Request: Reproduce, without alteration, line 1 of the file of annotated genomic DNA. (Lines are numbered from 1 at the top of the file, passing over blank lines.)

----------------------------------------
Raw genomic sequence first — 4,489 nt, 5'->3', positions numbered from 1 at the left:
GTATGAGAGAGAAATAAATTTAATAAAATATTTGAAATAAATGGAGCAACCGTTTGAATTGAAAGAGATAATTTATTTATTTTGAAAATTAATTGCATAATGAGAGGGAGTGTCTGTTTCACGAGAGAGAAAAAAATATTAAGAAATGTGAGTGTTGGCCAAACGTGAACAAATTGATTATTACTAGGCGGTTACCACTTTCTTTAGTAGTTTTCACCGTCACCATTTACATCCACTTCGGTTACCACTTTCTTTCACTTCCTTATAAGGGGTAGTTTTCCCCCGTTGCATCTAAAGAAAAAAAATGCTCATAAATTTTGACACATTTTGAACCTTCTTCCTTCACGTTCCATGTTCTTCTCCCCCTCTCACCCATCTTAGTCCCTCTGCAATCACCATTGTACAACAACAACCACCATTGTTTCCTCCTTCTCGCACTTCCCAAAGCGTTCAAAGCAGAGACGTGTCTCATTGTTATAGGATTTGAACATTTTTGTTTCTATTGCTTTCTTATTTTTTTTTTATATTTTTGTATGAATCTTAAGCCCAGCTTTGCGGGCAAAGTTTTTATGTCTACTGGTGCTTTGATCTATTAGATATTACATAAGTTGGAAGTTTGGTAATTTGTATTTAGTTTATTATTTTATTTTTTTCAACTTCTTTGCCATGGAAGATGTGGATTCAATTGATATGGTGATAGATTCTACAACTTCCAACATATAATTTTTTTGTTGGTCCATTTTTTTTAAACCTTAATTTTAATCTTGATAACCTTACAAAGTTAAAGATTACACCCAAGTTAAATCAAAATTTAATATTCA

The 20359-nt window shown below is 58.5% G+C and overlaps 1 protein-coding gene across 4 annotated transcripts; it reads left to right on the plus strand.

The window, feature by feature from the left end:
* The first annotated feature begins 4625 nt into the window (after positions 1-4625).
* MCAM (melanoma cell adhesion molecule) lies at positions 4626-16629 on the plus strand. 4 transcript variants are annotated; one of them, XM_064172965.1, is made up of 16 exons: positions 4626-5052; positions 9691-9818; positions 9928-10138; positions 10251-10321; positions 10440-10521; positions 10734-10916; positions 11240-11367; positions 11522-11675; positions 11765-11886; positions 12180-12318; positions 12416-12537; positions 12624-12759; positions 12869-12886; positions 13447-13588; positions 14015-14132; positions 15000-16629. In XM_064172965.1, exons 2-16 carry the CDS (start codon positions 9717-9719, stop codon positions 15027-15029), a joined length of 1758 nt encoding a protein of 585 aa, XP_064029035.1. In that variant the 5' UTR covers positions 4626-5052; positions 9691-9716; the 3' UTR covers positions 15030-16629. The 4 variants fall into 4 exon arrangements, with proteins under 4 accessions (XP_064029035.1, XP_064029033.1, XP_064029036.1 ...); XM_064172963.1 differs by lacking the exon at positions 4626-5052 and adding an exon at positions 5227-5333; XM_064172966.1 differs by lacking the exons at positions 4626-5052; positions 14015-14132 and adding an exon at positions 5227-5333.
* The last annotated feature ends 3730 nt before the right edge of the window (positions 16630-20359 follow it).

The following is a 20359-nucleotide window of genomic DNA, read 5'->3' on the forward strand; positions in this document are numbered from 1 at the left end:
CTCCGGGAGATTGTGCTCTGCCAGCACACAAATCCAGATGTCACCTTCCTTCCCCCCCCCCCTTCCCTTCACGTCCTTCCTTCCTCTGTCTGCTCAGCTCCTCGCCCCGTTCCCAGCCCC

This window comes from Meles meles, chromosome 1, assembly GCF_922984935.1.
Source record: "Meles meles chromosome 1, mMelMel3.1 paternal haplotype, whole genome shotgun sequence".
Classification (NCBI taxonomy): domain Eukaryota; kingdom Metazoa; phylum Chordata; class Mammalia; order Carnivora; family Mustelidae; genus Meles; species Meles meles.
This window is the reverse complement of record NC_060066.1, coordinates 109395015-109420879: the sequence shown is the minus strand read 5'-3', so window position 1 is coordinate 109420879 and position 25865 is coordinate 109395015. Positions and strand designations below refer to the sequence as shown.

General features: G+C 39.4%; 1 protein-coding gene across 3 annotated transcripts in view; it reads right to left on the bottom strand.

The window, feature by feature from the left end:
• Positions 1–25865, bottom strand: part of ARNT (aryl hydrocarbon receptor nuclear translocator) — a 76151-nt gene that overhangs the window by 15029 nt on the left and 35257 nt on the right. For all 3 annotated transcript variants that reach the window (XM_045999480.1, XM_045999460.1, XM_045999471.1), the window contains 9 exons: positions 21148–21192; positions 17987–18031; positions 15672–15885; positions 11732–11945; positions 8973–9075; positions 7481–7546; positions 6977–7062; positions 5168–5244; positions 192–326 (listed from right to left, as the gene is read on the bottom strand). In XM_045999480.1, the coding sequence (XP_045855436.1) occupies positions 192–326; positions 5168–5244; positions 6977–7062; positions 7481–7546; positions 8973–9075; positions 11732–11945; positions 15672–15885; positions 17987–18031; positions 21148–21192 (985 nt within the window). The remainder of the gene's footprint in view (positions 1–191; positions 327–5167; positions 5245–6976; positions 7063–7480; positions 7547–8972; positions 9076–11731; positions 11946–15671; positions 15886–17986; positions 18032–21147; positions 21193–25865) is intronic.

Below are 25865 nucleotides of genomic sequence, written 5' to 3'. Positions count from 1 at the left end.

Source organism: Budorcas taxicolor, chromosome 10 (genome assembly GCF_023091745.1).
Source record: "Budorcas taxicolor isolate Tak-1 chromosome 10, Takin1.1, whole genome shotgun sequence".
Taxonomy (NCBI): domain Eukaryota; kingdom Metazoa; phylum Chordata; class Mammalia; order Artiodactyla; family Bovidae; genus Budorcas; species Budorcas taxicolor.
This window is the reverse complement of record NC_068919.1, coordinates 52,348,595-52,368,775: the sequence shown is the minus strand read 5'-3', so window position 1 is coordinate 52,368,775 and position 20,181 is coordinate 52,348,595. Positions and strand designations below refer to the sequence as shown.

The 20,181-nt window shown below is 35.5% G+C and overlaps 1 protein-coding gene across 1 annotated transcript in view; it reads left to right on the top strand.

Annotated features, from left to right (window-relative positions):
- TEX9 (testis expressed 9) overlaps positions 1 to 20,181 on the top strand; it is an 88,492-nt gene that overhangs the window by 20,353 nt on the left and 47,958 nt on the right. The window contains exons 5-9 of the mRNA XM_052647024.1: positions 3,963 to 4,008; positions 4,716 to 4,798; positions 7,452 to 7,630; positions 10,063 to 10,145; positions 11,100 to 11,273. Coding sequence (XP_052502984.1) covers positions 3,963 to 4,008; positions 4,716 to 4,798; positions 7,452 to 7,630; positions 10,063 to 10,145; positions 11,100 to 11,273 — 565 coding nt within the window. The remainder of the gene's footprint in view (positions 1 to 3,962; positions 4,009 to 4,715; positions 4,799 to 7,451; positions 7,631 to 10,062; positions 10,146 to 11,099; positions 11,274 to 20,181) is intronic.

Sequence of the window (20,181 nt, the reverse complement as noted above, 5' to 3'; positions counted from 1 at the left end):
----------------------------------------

Raw genomic sequence first — 4,489 nt, 5'->3', positions numbered from 1 at the left: